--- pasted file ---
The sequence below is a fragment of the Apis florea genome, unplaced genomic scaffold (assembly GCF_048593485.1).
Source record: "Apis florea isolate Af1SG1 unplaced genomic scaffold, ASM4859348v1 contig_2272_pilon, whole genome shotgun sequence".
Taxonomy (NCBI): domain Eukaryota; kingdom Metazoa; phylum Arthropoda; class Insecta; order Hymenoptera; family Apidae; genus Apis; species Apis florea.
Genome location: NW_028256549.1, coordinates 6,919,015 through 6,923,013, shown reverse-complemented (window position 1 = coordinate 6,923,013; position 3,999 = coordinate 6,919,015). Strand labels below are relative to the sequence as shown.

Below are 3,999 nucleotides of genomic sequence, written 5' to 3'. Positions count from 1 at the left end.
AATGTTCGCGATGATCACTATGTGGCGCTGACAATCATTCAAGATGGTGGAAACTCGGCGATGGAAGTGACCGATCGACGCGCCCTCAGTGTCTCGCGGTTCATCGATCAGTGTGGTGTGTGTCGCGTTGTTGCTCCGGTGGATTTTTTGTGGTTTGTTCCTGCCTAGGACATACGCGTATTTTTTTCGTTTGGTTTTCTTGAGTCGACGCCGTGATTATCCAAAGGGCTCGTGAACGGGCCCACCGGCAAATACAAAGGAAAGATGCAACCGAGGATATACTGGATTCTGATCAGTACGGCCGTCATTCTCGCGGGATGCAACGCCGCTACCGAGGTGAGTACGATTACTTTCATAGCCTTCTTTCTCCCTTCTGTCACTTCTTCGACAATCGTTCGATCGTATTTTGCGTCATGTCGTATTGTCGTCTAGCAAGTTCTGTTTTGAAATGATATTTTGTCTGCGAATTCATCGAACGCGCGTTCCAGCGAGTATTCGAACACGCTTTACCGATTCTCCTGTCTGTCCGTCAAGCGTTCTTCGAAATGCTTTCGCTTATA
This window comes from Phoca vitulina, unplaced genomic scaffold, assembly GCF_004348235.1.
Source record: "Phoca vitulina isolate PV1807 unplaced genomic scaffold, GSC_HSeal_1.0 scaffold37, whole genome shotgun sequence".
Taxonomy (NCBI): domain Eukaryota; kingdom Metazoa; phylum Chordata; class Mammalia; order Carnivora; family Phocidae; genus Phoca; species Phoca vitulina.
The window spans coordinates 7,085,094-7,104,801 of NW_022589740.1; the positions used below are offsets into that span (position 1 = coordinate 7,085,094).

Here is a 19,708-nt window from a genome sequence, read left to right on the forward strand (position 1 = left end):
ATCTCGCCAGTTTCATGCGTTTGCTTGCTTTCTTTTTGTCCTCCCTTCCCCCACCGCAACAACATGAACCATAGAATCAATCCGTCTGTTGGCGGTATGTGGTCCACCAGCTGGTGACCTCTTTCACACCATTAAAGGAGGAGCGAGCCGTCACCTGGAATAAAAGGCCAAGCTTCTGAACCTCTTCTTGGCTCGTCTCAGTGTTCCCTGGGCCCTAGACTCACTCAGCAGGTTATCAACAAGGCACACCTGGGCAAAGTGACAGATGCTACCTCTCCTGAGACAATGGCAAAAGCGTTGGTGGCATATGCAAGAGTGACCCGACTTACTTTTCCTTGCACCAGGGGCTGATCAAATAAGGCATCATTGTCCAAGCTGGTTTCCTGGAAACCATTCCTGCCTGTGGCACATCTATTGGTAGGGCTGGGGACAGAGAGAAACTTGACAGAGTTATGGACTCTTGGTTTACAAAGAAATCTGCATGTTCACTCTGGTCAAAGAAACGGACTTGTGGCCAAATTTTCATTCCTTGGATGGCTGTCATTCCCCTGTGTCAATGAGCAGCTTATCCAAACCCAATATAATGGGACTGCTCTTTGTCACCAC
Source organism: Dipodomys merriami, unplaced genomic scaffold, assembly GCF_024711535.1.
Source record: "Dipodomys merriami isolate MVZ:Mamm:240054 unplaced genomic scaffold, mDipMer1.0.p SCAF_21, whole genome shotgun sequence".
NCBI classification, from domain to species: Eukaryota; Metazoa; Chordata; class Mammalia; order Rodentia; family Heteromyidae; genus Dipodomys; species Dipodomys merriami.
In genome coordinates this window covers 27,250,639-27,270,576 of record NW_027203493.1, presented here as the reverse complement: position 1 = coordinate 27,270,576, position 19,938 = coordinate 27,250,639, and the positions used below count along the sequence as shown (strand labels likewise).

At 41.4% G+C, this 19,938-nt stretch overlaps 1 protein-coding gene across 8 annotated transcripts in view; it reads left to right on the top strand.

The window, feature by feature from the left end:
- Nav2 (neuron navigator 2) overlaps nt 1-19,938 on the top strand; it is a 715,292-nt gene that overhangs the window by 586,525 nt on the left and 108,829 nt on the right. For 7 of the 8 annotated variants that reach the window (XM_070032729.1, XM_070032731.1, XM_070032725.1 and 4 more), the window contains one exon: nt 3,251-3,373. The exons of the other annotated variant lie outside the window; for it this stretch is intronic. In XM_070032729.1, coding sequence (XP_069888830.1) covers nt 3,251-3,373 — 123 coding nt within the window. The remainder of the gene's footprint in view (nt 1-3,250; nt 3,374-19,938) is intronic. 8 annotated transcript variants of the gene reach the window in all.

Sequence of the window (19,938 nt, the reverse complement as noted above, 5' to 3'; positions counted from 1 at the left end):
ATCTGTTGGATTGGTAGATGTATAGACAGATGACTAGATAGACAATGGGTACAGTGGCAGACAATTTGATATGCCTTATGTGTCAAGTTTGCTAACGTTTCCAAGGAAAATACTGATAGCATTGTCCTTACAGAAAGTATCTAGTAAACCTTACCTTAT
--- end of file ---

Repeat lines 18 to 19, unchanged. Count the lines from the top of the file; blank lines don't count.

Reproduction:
The window, feature by feature from the left end:
- Nav2 (neuron navigator 2) overlaps nt 1-19,938 on the top strand; it is a 715,292-nt gene that overhangs the window by 586,525 nt on the left and 108,829 nt on the right. For 7 of the 8 annotated variants that reach the window (XM_070032729.1, XM_070032731.1, XM_070032725.1 and 4 more), the window contains one exon: nt 3,251-3,373. The exons of the other annotated variant lie outside the window; for it this stretch is intronic. In XM_070032729.1, coding sequence (XP_069888830.1) covers nt 3,251-3,373 — 123 coding nt within the window. The remainder of the gene's footprint in view (nt 1-3,250; nt 3,374-19,938) is intronic. 8 annotated transcript variants of the gene reach the window in all.